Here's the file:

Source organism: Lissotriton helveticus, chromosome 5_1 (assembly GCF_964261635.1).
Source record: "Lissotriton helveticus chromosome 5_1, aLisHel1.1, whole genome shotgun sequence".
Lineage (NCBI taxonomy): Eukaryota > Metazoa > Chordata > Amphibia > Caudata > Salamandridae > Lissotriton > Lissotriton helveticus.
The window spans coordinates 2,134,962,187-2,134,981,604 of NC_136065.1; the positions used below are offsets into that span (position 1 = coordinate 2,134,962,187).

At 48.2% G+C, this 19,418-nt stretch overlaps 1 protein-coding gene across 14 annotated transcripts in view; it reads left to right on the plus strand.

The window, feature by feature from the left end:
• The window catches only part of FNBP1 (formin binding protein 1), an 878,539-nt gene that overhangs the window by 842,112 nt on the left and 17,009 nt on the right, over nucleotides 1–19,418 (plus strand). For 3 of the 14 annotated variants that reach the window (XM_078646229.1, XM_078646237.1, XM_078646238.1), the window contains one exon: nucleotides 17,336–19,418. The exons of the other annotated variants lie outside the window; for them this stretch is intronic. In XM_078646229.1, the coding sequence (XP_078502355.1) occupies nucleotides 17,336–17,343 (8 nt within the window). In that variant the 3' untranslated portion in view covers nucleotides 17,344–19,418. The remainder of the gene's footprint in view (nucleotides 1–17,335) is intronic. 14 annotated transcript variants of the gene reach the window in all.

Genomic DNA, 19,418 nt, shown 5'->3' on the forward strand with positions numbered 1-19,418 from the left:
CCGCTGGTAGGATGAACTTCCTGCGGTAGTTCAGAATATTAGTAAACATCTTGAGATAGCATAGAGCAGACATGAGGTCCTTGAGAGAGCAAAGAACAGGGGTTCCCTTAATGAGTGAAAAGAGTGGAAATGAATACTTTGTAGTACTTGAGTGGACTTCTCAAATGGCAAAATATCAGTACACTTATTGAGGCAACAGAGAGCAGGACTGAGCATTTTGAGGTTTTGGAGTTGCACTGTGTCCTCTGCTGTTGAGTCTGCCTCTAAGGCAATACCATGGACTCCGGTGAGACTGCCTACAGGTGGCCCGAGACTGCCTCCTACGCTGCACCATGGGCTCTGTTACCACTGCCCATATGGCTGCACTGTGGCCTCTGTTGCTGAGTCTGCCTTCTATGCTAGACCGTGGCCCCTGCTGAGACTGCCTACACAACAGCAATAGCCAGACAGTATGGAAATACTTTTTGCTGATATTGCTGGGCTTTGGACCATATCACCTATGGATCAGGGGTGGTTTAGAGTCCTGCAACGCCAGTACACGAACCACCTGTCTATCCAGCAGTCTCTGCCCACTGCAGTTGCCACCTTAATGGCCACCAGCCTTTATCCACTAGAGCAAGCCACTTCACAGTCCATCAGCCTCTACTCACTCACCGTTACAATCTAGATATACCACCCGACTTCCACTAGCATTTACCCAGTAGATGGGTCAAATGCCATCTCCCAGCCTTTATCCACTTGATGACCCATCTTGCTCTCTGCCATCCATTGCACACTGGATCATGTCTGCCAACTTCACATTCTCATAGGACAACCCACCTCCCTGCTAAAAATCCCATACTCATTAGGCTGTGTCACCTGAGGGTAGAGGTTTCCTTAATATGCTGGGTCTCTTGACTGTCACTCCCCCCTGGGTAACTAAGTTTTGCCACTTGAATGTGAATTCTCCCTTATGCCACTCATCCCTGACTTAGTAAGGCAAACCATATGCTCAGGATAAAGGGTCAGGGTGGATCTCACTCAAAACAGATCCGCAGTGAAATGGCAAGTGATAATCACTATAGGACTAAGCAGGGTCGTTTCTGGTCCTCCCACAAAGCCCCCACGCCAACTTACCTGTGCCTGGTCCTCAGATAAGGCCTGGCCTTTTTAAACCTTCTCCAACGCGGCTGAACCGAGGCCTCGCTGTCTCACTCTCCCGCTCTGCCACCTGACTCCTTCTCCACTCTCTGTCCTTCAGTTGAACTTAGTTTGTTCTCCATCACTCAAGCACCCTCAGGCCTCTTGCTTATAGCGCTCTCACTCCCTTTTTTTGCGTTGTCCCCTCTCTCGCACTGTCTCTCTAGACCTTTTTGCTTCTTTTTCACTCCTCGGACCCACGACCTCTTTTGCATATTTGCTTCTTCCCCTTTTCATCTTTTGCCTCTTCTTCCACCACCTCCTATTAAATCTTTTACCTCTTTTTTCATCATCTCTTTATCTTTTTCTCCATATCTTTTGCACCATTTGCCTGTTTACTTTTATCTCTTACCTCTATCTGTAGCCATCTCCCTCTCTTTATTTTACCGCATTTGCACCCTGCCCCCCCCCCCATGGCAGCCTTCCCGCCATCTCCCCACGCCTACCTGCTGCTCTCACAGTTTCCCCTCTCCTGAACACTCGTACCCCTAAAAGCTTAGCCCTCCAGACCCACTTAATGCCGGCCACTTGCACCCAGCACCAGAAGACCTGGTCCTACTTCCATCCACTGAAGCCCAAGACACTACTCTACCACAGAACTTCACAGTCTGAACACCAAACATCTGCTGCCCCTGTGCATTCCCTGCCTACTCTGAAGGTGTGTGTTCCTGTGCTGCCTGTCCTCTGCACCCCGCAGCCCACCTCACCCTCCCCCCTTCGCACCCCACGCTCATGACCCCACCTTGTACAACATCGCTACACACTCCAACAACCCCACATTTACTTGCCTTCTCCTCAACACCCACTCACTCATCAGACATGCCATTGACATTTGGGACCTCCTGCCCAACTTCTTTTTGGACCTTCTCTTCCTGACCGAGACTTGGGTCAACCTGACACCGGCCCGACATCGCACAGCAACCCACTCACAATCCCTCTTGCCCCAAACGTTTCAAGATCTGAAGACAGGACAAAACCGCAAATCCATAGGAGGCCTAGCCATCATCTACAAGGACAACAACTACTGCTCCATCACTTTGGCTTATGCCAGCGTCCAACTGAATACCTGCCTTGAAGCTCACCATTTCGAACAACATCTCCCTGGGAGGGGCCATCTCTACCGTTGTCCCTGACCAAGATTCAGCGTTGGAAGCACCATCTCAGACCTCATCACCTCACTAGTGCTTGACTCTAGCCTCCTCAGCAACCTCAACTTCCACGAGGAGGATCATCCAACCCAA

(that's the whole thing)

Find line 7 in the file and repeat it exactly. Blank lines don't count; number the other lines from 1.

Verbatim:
• The window catches only part of FNBP1 (formin binding protein 1), an 878,539-nt gene that overhangs the window by 842,112 nt on the left and 17,009 nt on the right, over nucleotides 1–19,418 (plus strand). For 3 of the 14 annotated variants that reach the window (XM_078646229.1, XM_078646237.1, XM_078646238.1), the window contains one exon: nucleotides 17,336–19,418. The exons of the other annotated variants lie outside the window; for them this stretch is intronic. In XM_078646229.1, the coding sequence (XP_078502355.1) occupies nucleotides 17,336–17,343 (8 nt within the window). In that variant the 3' untranslated portion in view covers nucleotides 17,344–19,418. The remainder of the gene's footprint in view (nucleotides 1–17,335) is intronic. 14 annotated transcript variants of the gene reach the window in all.